Military Fights Cutbacks With Midwestern Charm
New law creates jobs on closed bases by providing incentives for development.
In this quiet community of tree-lined streets and ice-cream delivery trucks, J. Lynn Boese stands in front of a handsome row of red-brick Federalist houses with "BUY ME" signs on the lawns. He's peddling Midwestern charm at, of all places, a former military base.
"Here we have all the accoutrements of a city that's been here for 100 years," says Mr. Boese, a former city attorney who wears suspenders and wire-rimmed glasses.
The 2,500-acre base covers the largest tract of hardwood forest in Indiana, including a rare grove of black walnut trees. It operated for nearly a century as an independent community, with its own fire department, power station, and sewer system.
Now the base and surrounding town are pioneering the use of a new federal law aimed at creating more jobs and taxable businesses on former military facilities. Under the new law, local development authorities can purchase military land and pay the government back over time, instead of up front.
Nationwide, the legislation promises to speed the replacement of some of the nearly 82,000 civilian jobs lost during the military downsizing that has shut down 50 bases since 1989. Another 47 bases are slated to close in or before the year 2001, Pentagon officials say.
The new law is "probably now the catalyst for a majority of civilian replacement jobs," says Paul Dempsey, director of the Office of Base Closure and Community Reinvestment at the Pentagon. "This is a major development tool," he says, adding that some 40,000 news jobs have been created to date.
At Indiana's Fort Benjamin Harrison, locally known as "Fort Ben," Boese's goals are to create an old-fashioned town center, generate 10,000 jobs, and create some $7 million in property-tax revenues - far more than the Army base ever did.
Local officials in Lawrence were among the first in the country to take advantage of the new legislation, passed in late 1993, which allows the military to sell property at fair market value to local development authorities who are set up to plan for the best economic use of the land.
Previously, military land was not sold specifically for economic use. Instead, it was "conveyed" for recreation, aviation, health, and "public benefit" - uses that often required communities to spend more money instead of bringing revenue in.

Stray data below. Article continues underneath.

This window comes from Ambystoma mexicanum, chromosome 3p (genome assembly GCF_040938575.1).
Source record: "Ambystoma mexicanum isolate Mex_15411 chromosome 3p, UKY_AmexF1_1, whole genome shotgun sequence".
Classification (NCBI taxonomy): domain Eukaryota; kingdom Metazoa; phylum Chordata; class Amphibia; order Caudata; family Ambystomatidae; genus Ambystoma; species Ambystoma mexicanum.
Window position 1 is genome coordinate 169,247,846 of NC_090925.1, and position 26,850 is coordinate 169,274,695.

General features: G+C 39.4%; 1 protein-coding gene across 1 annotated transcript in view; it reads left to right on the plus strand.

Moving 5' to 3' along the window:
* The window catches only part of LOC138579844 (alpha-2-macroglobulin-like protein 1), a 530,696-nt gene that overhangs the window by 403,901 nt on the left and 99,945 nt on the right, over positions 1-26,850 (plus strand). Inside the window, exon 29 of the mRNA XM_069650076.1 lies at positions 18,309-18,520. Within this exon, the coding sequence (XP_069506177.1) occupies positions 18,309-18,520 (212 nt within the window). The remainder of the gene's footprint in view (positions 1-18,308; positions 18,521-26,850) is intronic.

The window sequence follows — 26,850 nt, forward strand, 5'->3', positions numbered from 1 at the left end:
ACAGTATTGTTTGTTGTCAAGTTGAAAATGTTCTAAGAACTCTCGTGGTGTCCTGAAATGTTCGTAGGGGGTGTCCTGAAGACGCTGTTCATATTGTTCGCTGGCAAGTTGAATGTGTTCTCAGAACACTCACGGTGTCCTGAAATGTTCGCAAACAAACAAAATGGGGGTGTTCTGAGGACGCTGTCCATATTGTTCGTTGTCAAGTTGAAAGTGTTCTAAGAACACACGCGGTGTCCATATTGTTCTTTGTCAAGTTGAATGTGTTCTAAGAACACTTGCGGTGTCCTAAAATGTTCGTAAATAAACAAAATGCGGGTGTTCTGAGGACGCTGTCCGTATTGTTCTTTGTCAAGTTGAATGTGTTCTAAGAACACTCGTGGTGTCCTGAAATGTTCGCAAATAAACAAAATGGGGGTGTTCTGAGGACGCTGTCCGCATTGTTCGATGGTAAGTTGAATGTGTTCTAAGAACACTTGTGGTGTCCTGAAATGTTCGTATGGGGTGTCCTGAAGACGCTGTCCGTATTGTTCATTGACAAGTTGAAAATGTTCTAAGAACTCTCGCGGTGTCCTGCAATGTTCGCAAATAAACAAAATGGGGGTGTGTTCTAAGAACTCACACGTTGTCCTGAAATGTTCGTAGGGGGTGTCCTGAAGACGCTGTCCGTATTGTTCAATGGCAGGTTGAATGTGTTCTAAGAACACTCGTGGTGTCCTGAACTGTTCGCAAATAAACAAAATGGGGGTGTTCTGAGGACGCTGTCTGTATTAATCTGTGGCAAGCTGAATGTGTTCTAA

The Fort Harrison Reuse Authority (FHRA), headed by Boese, started work in mid-1995 and less than a year later purchased 550 acres and some 400 buildings from the Army for $6.9 million. The money is repayable over nine years.
In only a few months, the FHRA has sold three sections of land for more than $6 million for residential development. Included in the catch are several stately, 90-year-old brick former officers' homes, finished in oak, in a designated historic district.
On other parcels of land, a $2-million YMCA is operating, and a new health clinic is scheduled to open this fall.
The FHRA deals have led to the creation of 555 new jobs, or more than 12 percent of the 4,240 civilian jobs lost when the base closed.
"They have moved at a steady, quick pace, in a very purposeful, typically Midwestern fashion," says Mr. Dempsey.
The conversion of Fort Harrison to private use has been smoothed by the relatively undeveloped state of the land in and around the post. Some 1,700 acres have already been converted into a state park. Deer and other wildlife are plentiful.
But it's more than a nature reserve, says Boese. For example, the former base boasts a sweeping parade field with a gazebo on one end, where in past decades military bands played weekly summer concerts.
"We see this as an opportunity to create the city center Lawrence never had - a historic hub for community activities and esprit," he says.